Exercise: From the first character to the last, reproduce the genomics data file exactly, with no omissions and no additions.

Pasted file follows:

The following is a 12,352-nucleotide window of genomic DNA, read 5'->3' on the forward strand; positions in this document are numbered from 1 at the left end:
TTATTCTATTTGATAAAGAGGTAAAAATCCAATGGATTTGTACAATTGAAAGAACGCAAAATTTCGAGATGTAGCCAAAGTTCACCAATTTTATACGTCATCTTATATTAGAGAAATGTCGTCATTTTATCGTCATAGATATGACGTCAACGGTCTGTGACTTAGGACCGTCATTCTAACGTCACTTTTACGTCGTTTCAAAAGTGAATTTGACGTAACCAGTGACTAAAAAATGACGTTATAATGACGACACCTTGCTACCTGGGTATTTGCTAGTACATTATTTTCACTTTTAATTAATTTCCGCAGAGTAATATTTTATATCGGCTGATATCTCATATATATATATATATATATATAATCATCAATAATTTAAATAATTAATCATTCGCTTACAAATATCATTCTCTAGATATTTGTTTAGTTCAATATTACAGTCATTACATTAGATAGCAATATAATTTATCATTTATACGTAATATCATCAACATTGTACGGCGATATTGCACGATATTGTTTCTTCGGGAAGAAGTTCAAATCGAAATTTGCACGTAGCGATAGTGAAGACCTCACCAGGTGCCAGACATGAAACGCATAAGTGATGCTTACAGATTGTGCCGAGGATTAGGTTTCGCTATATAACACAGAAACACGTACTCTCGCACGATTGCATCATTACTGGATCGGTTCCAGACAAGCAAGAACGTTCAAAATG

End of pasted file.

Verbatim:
The following is a 12,352-nucleotide window of genomic DNA, read 5'->3' on the forward strand; positions in this document are numbered from 1 at the left end:
TTATTCTATTTGATAAAGAGGTAAAAATCCAATGGATTTGTACAATTGAAAGAACGCAAAATTTCGAGATGTAGCCAAAGTTCACCAATTTTATACGTCATCTTATATTAGAGAAATGTCGTCATTTTATCGTCATAGATATGACGTCAACGGTCTGTGACTTAGGACCGTCATTCTAACGTCACTTTTACGTCGTTTCAAAAGTGAATTTGACGTAACCAGTGACTAAAAAATGACGTTATAATGACGACACCTTGCTACCTGGGTATTTGCTAGTACATTATTTTCACTTTTAATTAATTTCCGCAGAGTAATATTTTATATCGGCTGATATCTCATATATATATATATATATATATAATCATCAATAATTTAAATAATTAATCATTCGCTTACAAATATCATTCTCTAGATATTTGTTTAGTTCAATATTACAGTCATTACATTAGATAGCAATATAATTTATCATTTATACGTAATATCATCAACATTGTACGGCGATATTGCACGATATTGTTTCTTCGGGAAGAAGTTCAAATCGAAATTTGCACGTAGCGATAGTGAAGACCTCACCAGGTGCCAGACATGAAACGCATAAGTGATGCTTACAGATTGTGCCGAGGATTAGGTTTCGCTATATAACACAGAAACACGTACTCTCGCACGATTGCATCATTACTGGATCGGTTCCAGACAAGCAAGAACGTTCAAAATG